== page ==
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Sleep and cognition in the elderly

Review ARTICLE

Front. Neurol., 14 December 2012 | https://doi.org/10.3389/fneur.2012.00176

NREM sleep oscillations and brain plasticity in aging

  • 1Department of Psychology, Université de Montréal, Montréal, QC, Canada
  • 2Functional Neuroimaging Unit, Centre de Recherche de l’Institut Universitaire de Gériatrie de Montréal, Montréal, QC, Canada
  • 3Center for Advanced Research in Sleep Medicine, Hôpital du Sacré-Cœur de Montréal, Montréal, QC, Canada

The human electroencephalogram (EEG) during non-rapid eye movement sleep (NREM) is characterized mainly by high-amplitude (>75 μV), slow-frequency (<4 Hz) waves (slow waves), and sleep spindles (∼11–15 Hz; >0.25 s). These NREM oscillations play a crucial role in brain plasticity, and importantly, NREM sleep oscillations change considerably with aging. This review discusses the association between NREM sleep oscillations and cerebral plasticity as well as the functional impact of age-related changes on NREM sleep oscillations. We propose that age-related reduction in sleep-dependent memory consolidation may be due in part to changes in NREM sleep oscillations.

Slow-Wave NREM Sleep Oscillations

Non-rapid eye movement (NREM) sleep is characterized by different degrees of cortical synchronization, from lower in lighter sleep stages (1 and 2) to higher in deeper slow-wave sleep (SWS) stages. In mammals, more time spent awake results in higher cortical synchronization in NREM sleep, whereas synchronization dissipates as sleep progresses (Achermann et al., 1993). Cortical synchronization during NREM sleep is characterized by slow waves (SW). At the cellular level, SW have two phases: hyperpolarization [surface electroencephalogram (EEG) negative], during which cortical neurons are mostly silent (OFF period); and depolarization (surface EEG positive), during which most cortical neurons fire intensively (ON period; Steriade, 2006; Csercsa et al., 2010). Animal studies have demonstrated that, under high homeostatic sleep pressure, short periods of intense cortical activity (ON periods) alternate frequently with relatively long periods of neuronal silence (OFF periods). Conversely, under low homeostatic sleep pressure, long ON periods are interrupted by sporadic, short OFF periods (Vyazovskiy et al., 2009). Greater homeostatic sleep pressure is associated with higher SW density and amplitude, faster SW frequency (Hz), and steeper slope between negative and positive phases (Esser et al., 2007; Riedner et al., 2007; Bersagliere and Achermann, 2010; Carrier et al., 2011; Mongrain et al., 2011).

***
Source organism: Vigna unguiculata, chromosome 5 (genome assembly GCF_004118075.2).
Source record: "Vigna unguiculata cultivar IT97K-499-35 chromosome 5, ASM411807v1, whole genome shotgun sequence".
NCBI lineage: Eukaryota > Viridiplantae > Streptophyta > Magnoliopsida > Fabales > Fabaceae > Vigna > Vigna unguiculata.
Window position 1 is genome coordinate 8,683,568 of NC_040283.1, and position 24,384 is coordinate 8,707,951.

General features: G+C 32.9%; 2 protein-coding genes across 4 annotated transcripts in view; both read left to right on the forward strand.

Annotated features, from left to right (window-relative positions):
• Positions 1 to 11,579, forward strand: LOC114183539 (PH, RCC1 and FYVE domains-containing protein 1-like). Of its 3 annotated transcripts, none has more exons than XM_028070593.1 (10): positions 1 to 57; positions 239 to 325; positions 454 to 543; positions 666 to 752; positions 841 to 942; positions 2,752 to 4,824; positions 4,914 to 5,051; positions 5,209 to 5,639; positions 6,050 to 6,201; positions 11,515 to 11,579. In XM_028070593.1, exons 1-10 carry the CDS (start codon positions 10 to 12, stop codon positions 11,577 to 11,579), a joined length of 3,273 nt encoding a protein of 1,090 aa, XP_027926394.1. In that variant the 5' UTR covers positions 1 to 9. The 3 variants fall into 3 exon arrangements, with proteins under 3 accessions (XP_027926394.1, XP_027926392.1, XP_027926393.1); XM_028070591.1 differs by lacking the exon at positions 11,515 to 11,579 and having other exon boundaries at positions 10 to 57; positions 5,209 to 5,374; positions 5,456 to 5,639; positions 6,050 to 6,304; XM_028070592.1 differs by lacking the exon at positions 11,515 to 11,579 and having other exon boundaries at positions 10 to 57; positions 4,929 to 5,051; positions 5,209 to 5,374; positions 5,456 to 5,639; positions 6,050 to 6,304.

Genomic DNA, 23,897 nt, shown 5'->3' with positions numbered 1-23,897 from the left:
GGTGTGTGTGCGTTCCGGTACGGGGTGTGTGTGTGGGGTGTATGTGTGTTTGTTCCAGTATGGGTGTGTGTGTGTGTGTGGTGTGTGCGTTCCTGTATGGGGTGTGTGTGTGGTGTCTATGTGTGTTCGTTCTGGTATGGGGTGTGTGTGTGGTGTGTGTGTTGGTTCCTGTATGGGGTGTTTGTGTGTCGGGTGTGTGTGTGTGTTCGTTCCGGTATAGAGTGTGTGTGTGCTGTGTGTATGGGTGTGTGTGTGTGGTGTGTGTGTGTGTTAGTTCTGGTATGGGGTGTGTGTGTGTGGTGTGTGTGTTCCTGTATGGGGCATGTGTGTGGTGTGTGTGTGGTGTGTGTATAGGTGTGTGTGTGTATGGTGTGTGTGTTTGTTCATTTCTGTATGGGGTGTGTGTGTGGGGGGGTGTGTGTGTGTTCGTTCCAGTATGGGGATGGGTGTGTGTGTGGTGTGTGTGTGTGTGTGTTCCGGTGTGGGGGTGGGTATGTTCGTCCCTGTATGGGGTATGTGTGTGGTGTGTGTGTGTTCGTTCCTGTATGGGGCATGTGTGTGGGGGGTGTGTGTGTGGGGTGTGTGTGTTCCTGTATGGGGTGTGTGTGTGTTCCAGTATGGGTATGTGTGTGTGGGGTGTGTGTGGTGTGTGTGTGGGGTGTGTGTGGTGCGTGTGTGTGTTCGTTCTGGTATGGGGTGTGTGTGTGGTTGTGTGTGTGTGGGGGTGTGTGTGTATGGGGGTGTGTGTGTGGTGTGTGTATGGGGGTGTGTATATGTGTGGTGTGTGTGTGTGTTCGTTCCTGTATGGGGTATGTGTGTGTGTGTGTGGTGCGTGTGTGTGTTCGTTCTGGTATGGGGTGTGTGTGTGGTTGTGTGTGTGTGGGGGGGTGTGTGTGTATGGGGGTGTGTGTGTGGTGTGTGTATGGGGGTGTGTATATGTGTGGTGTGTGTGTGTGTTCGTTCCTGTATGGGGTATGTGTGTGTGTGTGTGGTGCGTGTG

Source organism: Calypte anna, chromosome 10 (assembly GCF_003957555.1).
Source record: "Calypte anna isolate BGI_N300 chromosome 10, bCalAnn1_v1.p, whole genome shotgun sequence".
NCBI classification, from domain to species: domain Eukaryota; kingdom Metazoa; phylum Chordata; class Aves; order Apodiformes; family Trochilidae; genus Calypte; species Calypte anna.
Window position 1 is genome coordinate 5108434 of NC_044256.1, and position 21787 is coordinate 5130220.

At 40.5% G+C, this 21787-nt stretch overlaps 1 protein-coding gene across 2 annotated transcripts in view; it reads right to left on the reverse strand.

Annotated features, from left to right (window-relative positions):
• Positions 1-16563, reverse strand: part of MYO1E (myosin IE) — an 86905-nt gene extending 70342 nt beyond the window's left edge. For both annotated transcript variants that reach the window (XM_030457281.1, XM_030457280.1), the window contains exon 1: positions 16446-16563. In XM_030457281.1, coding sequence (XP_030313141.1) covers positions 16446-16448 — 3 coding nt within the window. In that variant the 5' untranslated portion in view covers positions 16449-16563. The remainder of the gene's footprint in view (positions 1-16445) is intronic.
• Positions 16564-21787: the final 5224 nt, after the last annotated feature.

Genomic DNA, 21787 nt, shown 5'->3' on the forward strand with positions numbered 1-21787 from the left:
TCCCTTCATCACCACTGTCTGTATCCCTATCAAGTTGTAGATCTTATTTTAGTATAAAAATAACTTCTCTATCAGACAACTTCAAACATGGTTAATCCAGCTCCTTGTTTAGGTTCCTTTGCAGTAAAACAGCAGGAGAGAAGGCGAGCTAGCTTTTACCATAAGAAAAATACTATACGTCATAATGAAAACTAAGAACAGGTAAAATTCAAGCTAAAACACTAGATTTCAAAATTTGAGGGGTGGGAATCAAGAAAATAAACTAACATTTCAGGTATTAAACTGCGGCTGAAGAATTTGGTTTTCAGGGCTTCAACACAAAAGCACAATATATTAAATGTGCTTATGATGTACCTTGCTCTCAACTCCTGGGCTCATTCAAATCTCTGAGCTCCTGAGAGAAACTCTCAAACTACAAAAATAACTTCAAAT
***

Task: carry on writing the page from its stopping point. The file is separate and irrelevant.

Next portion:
Electroencephalogram SW originate more frequently in prefrontal–orbitofrontal regions and travel in an anteroposterior direction (Massimini et al., 2004). Source modeling has shown that SW are more likely to originate in the insula and the cingulate gyrus, but often involve frontal areas and the precuneus (Murphy et al., 2009). Recent fMRI studies have confirmed that SW are associated with activation of the brainstem, inferior frontal gyrus, posterior cingulate cortex, and precuneus, which are important for sleep maintenance and cerebral plasticity (Dang-Vu et al., 2008).

Slow Waves and Cerebral Plasticity